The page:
US courtroomScience

Statistics in court: Incorrect probabilities

Although both the law and statistical theory have foundations that rest on formal rules and principles, courts can badly misapply statistical evidence and arguments. In some cases, even when arriving at a correct decision, the courts can accept or give an explanation that is inaccurate and unsound. In other cases, the misuse of statistics has led to false convictions and years of jail time for crimes not committed by the accused.

By Jim Norton and George Divine

US courtroomScience

Statistics in court: Incorrect probabilities

Although both the law and statistical theory have foundations that rest on formal rules and principles, courts can badly misapply statistical evidence and arguments. In some cases, even when arriving at a correct decision, the courts can accept or give an explanation that is inaccurate and unsound. In other cases, the misuse of statistics has led to false convictions and years of jail time for crimes not committed by the accused.

  By Jim Norton and George Divine

Culture

Statistics in court: An interview with a juror

Statisticians have a crucial role to play in ensuring fairness and justice in the legal system, particularly where the assessment and interpretation of forensic evidence is concerned (see our...

By Kelly H. Zou

News

Evidence of uncertainty: An introduction to our April 2019 special issue

In the heyday of television shows like CSI: Crime Scene Investigation, forensic science seemed not only high-tech and glamorous, but also simple and straightforward. Viewers would watch as the...

By Brian Tarran

Jury boxCulture

Statistics in court: An interview with a juror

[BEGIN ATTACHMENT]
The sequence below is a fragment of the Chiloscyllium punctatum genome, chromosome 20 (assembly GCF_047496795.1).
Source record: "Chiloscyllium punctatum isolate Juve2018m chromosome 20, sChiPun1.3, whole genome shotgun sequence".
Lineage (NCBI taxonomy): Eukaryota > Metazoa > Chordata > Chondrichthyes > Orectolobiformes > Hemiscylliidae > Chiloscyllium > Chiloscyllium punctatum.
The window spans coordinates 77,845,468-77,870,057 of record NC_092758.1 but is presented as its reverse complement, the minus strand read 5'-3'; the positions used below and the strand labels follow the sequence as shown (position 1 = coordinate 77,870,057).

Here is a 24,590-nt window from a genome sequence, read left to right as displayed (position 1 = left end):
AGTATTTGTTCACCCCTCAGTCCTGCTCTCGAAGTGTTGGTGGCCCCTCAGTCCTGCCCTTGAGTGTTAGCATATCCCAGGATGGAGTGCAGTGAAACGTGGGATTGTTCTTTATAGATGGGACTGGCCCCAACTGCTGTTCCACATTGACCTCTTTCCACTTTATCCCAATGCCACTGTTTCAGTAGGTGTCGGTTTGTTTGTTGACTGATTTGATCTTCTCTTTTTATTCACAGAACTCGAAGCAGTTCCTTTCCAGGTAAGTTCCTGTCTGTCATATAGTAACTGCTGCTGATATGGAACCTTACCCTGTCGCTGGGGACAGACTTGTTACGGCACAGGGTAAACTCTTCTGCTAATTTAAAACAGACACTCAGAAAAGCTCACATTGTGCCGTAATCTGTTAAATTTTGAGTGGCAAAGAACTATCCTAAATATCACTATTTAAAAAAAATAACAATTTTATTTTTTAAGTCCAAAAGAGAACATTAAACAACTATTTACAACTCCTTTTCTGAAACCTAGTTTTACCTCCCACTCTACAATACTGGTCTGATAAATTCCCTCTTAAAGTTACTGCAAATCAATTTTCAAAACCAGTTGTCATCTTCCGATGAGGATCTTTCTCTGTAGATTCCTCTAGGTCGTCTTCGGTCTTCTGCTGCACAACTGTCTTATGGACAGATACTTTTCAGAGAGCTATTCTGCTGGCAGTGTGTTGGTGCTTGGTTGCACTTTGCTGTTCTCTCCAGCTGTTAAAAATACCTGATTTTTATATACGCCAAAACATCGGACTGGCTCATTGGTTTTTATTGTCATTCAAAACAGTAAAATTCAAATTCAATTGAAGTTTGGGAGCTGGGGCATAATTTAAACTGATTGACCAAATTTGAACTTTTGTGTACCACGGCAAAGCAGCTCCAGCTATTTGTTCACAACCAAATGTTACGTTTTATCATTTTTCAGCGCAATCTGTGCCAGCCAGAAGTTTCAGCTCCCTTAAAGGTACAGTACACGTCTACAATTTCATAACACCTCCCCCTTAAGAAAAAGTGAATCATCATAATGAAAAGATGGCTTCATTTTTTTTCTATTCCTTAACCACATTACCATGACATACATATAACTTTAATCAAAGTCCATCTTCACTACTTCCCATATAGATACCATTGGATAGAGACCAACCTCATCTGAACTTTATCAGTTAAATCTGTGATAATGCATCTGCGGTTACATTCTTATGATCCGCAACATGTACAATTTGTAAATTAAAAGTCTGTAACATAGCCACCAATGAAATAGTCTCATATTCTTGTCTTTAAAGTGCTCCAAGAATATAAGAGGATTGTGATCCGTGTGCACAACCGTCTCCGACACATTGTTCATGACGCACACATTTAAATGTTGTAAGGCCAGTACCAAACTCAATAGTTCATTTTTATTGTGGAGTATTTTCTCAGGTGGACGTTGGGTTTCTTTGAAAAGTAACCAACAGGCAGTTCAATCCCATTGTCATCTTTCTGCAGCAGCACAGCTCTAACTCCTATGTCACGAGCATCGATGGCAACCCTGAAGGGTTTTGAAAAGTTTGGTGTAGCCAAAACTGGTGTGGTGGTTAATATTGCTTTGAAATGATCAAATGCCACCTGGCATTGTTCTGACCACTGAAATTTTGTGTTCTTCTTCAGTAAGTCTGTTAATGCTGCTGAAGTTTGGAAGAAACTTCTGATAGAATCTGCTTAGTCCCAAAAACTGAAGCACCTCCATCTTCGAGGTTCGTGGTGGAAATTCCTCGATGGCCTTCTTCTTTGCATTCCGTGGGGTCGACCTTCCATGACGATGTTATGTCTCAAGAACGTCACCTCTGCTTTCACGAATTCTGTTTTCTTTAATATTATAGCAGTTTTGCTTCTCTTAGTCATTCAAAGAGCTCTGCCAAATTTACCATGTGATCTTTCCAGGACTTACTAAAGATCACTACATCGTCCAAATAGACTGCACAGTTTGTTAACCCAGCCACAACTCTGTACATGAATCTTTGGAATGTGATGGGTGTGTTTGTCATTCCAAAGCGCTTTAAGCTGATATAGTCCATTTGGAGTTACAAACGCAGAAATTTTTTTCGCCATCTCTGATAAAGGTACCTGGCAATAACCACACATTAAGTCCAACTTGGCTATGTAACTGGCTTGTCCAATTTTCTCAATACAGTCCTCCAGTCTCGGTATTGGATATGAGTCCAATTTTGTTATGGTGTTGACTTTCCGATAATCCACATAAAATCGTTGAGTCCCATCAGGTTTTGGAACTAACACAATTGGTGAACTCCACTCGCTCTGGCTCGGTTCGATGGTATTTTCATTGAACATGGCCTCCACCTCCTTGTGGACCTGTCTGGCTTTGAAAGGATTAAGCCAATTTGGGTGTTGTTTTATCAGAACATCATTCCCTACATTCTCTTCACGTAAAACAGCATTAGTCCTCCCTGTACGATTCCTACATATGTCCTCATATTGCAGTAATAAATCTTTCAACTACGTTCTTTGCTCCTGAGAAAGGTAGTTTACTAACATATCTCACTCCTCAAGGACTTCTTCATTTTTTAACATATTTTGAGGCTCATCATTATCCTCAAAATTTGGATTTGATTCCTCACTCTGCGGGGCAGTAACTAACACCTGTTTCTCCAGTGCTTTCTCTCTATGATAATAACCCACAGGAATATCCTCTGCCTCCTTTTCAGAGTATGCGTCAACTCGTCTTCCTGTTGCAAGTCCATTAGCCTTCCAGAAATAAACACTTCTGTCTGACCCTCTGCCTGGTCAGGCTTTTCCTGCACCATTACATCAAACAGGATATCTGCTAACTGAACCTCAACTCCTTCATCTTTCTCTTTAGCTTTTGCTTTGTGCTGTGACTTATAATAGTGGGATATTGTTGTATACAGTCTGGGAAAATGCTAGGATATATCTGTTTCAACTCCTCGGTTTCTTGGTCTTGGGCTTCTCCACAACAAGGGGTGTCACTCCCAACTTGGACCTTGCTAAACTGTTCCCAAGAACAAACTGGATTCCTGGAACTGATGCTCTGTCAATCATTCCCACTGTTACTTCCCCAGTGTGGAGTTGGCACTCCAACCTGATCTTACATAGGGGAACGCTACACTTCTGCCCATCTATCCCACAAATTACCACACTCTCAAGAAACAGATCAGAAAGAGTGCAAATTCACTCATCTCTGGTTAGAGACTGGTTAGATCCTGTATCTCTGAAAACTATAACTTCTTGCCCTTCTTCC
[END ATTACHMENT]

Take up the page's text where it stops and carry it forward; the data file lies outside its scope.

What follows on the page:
Statisticians have a crucial role to play in ensuring fairness and justice in the legal system, particularly where the assessment and interpretation of forensic evidence is concerned (see our April 2019 special issue for more on this topic). In court, statisticians may serve as expert witnesses – but they may also find themselves serving in an entirely different capacity: as a member of a jury.

  By Kelly H. Zou

Crime scene evidenceNews

Evidence of uncertainty: An introduction to our April 2019 special issue

In the heyday of television shows like CSI: Crime Scene Investigation, forensic science seemed not only high-tech and glamorous, but also simple and straightforward. Viewers would watch as the fictional scientists of CSI matched evidence to suspects and suspects to crimes with nary a hint of doubt or uncertainty. However, out in the real world, evidence and conclusions are never so clear cut.

  By Brian Tarran

Writing competitionNews

Enter our 2019 writing competition for early-career statisticians

Are you an early-career statistician with a statistical story to tell? If so, we invite you to enter the 2019 Statistical Excellence Award for Early-Career Writing. The competition is jointly organised by Significance and the Young Statisticians Section of the Royal Statistical Society (RSS) and forms part of the RSS Statistical Excellence Awards programme.

  By Brian Tarran

Writing competition

 

News

Enter our 2019 writing competition for early-career statisticians

Are you an early-career statistician with a statistical story to tell? If so, we invite you to enter the 2019 Statistical Excellence Award for Early-Career Writing. The competition is jointly organised by Significance and the Young Statisticians Section of the Royal Statistical Society (RSS) and forms part of the RSS Statistical Excellence Awards programme.

By Brian Tarran

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